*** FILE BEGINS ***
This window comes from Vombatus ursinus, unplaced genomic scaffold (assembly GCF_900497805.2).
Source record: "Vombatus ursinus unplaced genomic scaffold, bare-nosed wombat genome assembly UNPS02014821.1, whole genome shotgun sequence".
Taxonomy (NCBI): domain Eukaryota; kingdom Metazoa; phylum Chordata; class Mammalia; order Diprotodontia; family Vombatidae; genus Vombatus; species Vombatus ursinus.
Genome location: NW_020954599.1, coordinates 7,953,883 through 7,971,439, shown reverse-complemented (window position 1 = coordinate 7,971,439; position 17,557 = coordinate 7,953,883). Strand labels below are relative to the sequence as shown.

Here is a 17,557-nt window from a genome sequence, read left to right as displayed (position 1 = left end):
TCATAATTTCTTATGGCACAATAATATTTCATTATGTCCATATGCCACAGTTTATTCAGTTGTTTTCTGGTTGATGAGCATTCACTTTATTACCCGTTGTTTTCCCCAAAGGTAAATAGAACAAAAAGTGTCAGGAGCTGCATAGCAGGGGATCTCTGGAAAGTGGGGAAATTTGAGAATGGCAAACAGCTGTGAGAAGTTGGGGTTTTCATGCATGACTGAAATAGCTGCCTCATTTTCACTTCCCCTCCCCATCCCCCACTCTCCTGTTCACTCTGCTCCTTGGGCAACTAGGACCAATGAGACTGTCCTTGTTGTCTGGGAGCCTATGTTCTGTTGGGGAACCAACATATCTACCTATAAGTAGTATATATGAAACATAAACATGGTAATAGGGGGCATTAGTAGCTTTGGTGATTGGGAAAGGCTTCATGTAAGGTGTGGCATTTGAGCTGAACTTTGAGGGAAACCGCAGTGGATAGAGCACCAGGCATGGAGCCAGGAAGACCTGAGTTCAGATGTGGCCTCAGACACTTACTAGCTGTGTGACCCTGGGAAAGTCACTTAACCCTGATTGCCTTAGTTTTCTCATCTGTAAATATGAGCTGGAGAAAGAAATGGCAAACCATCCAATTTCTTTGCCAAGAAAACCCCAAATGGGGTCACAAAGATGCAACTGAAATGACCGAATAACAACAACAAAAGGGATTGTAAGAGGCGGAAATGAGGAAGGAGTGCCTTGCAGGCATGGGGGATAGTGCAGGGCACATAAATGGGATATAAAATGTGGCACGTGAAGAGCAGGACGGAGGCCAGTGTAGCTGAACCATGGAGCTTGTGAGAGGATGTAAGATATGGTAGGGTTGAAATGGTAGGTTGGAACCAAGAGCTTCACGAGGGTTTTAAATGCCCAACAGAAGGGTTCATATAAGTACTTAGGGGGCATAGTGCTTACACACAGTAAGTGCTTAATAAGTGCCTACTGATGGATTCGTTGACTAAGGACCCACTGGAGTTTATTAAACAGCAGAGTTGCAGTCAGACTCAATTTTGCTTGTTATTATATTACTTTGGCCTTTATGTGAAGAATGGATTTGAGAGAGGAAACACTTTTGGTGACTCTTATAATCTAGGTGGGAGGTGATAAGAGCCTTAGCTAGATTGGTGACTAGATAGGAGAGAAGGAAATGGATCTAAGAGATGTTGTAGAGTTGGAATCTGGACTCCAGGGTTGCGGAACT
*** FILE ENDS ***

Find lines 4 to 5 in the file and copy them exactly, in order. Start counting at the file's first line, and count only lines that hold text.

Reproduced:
Genome location: NW_020954599.1, coordinates 7,953,883 through 7,971,439, shown reverse-complemented (window position 1 = coordinate 7,971,439; position 17,557 = coordinate 7,953,883). Strand labels below are relative to the sequence as shown.

Here is a 17,557-nt window from a genome sequence, read left to right as displayed (position 1 = left end):